You’ve probably heard the old adage, “How do you eat an elephant? One bite at a time.” It’s a great way to look at a giant goal and realize that you have to break it down into much smaller chunks.
Many of you followed my progress last semester as I went from Couch to 5K. Once I finished that program I set a goal for myself to run at least one 5K race per month for the rest of the year. And I’ve been doing that (with the exception of August due to scheduling challenges), with my most recent race being this past Sunday. And Sunday’s race was a game changer for me. It’s the first 5K race that I’ve run the whole way through. No walking breaks. Just slow and steady jogging from start to finish. That’s been a goal for me all summer. I feel like I just finished a chunk of my elephant. And now I can move forward to the next goal of increasing my distance so I can move on to a 10K next year. (And yes…my elephant is a 26.2 mile marathon. Someday.)
Many financial goals seem monumental at first. Repaying student loans. Repaying a car loan. Paying off a credit card debt. Saving up enough money for a down payment on a house. Saving for retirement. These are all really big goals. Elephant size. So it makes sense to break them down into smaller chunks. Set your sights on an intermediate goal, such as “I will pay off $1,000 of my credit card debt this year.” It’s not the whole elephant. But it’s a significant chunk. And when you achieve that intermediate goal, you feel good about yourself and want to work harder toward the next intermediate goal.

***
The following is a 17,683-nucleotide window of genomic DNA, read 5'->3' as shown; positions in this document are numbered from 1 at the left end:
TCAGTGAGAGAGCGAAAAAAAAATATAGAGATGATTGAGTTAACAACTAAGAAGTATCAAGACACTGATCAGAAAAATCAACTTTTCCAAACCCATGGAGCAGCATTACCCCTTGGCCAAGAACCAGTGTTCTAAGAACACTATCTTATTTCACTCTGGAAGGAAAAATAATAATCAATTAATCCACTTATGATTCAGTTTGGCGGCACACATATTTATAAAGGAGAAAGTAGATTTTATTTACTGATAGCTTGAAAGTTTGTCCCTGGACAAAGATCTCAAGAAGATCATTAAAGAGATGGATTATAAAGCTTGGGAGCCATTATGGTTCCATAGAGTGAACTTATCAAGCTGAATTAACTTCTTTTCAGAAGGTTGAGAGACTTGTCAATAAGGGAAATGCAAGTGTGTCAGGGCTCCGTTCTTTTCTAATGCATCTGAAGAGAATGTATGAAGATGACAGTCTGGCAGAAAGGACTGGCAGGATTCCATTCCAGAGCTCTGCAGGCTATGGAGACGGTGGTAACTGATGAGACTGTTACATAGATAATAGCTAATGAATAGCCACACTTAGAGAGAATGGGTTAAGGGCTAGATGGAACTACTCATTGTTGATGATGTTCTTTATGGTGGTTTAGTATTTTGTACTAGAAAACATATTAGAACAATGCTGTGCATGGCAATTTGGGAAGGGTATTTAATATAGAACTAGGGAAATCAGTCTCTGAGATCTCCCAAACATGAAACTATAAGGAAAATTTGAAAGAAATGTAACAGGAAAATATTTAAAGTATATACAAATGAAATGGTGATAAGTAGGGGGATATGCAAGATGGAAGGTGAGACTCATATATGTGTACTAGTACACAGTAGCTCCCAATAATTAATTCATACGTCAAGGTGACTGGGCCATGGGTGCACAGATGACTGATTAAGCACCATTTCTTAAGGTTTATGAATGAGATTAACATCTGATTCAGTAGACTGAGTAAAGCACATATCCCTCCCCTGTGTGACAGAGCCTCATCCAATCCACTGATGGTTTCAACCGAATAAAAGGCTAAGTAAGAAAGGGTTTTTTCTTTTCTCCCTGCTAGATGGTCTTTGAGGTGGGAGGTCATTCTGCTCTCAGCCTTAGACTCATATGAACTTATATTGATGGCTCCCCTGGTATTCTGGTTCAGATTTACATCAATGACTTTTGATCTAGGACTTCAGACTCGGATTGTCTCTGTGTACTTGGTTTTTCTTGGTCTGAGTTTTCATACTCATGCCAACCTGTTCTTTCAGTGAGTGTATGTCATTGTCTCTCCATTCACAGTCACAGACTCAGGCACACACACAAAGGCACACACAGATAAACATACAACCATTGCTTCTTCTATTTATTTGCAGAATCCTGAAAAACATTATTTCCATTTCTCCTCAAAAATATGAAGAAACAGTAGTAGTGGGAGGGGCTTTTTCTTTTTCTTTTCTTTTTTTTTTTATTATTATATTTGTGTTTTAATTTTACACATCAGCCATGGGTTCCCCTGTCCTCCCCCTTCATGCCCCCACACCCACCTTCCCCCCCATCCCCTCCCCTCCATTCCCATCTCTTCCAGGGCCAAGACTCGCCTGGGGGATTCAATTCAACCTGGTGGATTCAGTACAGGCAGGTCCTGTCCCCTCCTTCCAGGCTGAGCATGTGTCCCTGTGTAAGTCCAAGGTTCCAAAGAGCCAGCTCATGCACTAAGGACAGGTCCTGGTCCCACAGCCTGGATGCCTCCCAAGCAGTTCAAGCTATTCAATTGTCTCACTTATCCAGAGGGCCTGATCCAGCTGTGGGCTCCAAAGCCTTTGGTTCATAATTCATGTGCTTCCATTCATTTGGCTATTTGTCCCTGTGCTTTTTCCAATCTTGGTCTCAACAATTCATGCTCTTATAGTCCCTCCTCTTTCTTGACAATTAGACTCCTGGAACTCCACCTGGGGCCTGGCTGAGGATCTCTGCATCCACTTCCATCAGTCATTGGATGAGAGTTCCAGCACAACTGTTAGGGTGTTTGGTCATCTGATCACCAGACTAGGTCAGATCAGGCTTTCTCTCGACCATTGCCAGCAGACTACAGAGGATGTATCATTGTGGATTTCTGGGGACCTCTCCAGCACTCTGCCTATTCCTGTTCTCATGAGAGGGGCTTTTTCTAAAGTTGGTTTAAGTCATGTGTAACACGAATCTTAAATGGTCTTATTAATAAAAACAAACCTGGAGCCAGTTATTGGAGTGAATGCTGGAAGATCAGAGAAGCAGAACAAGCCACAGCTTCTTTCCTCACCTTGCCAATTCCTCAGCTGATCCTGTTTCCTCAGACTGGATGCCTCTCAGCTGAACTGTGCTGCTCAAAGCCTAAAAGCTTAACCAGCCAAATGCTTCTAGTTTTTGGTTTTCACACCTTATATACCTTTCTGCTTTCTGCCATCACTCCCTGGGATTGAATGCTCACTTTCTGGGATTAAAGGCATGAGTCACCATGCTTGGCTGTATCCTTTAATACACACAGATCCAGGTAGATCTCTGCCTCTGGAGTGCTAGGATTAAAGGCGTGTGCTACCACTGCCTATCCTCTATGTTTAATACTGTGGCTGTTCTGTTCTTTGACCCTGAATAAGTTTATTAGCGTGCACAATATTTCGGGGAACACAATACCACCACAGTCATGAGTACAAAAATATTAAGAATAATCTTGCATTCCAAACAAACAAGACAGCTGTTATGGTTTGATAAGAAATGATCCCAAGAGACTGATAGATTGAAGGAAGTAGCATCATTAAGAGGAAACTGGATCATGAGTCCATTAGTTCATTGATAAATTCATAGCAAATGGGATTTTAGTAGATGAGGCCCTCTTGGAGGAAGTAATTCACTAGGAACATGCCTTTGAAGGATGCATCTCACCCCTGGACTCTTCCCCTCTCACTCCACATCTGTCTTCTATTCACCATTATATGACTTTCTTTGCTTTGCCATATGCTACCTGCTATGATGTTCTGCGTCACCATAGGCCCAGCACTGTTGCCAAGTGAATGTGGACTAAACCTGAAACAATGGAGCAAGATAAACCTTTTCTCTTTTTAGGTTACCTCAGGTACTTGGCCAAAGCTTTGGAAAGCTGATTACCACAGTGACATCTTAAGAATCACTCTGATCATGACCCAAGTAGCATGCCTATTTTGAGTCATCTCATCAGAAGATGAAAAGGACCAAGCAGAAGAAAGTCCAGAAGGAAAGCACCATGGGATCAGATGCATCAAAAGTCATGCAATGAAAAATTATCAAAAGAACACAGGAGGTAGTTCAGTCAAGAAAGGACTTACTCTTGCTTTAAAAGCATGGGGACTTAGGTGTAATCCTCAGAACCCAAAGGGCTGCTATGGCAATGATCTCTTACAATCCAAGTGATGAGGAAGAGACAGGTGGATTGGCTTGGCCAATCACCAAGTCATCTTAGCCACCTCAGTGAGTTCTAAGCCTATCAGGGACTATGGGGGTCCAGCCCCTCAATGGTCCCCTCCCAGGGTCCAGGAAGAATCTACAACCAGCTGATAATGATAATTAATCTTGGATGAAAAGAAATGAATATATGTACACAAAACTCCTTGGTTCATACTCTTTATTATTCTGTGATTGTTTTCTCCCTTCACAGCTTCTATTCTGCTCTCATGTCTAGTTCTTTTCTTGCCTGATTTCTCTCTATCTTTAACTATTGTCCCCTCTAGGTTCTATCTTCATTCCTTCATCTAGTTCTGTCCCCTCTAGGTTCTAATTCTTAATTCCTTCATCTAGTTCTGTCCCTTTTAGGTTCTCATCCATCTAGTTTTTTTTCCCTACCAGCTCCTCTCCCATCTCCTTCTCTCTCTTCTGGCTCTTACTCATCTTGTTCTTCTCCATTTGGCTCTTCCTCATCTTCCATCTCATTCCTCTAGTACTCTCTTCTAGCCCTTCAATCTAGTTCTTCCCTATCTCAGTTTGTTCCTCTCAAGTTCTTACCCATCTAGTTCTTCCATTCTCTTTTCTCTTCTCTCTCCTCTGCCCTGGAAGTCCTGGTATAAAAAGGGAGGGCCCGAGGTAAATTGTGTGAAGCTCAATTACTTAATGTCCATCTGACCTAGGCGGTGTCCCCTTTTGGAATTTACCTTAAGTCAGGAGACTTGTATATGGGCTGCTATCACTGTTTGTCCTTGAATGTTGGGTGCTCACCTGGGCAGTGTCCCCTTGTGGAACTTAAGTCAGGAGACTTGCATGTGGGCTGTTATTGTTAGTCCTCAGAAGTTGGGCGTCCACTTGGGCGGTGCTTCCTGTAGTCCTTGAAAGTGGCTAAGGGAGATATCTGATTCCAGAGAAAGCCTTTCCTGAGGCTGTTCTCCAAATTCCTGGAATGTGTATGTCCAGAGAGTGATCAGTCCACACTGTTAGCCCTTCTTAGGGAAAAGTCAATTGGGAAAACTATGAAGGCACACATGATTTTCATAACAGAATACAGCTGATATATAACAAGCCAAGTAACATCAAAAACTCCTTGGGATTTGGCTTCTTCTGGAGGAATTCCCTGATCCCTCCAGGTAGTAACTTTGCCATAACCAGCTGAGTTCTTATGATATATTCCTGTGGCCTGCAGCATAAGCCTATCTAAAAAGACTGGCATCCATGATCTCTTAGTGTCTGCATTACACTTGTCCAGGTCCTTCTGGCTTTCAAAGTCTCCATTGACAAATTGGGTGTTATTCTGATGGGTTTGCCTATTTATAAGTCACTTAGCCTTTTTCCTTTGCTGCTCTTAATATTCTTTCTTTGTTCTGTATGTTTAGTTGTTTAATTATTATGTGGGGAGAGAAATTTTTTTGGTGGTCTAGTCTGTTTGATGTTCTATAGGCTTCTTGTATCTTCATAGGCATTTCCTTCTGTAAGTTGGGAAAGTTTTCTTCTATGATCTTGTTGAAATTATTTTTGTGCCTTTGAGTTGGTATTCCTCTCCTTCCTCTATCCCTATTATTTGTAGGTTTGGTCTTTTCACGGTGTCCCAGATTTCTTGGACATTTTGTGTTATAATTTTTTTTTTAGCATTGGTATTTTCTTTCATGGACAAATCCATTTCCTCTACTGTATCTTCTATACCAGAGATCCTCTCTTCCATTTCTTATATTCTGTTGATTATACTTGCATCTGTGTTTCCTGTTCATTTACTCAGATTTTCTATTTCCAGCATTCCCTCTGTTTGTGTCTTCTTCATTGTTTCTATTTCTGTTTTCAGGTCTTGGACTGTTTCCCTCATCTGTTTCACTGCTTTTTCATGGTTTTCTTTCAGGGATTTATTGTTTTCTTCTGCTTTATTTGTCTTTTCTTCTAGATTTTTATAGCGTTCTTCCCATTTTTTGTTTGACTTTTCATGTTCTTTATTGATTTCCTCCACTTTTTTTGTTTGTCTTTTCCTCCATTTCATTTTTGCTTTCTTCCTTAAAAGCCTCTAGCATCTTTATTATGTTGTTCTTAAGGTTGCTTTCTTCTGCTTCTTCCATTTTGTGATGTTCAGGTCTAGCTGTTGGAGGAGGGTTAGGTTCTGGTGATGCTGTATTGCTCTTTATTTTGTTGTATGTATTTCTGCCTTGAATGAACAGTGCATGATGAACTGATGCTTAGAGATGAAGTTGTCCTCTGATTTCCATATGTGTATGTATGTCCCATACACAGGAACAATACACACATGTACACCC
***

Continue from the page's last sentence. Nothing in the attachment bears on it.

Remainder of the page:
One bite at a time. Slow and steady. It’s the only way to get there.
Many of my regular readers have been following my progress as I moved from Couch to 5K and toward my first real 5K race. That race (the PILF Race Judicata) happened yesterday. And I finished. I’ve been working and working and working toward the goal of running this race, and I have actually achieved my goal. Was it perfect? Certainly not. Several times I slowed from a jog to a walk to regain some stamina. But I never stopped. And I jogged much more than I walked. And I finished somewhere in the middle of the pack. I have every reason to feel proud of what I have accomplished. And I was so excited by my success that I already signed up to do another race next weekend.
Putting in hard work to achieve a goal is something that you will do over and over throughout life. Many of these goals will be financial. Save up a down payment for a house. Pay off your car loan. Pay off your credit card debt. Pay off your student loans. Save enough money for retirement. These are all fairly long term goals. They will require you to slowly and consistently work toward them. It’s not always easy. Sometimes you want to run toward the finish line, but the reality is that you have to walk for a little while. But the important thing is that you keep moving forward. You keep putting at least something in savings. You keep making at least the minimum payments. You keep your eye on the finish line. And eventually you achieve the goal.
When I started my first 5K race yesterday, I kept telling myself that I was already doing better than most people because I was there. I had put in the work and set the goal, and I was ready to try. And I kept moving forward.
Set your financial goal. Put in the work. And keep moving forward at whatever pace you can. You don’t need to finish first. You do, however, need to show up and keep moving forward until you reach the goal.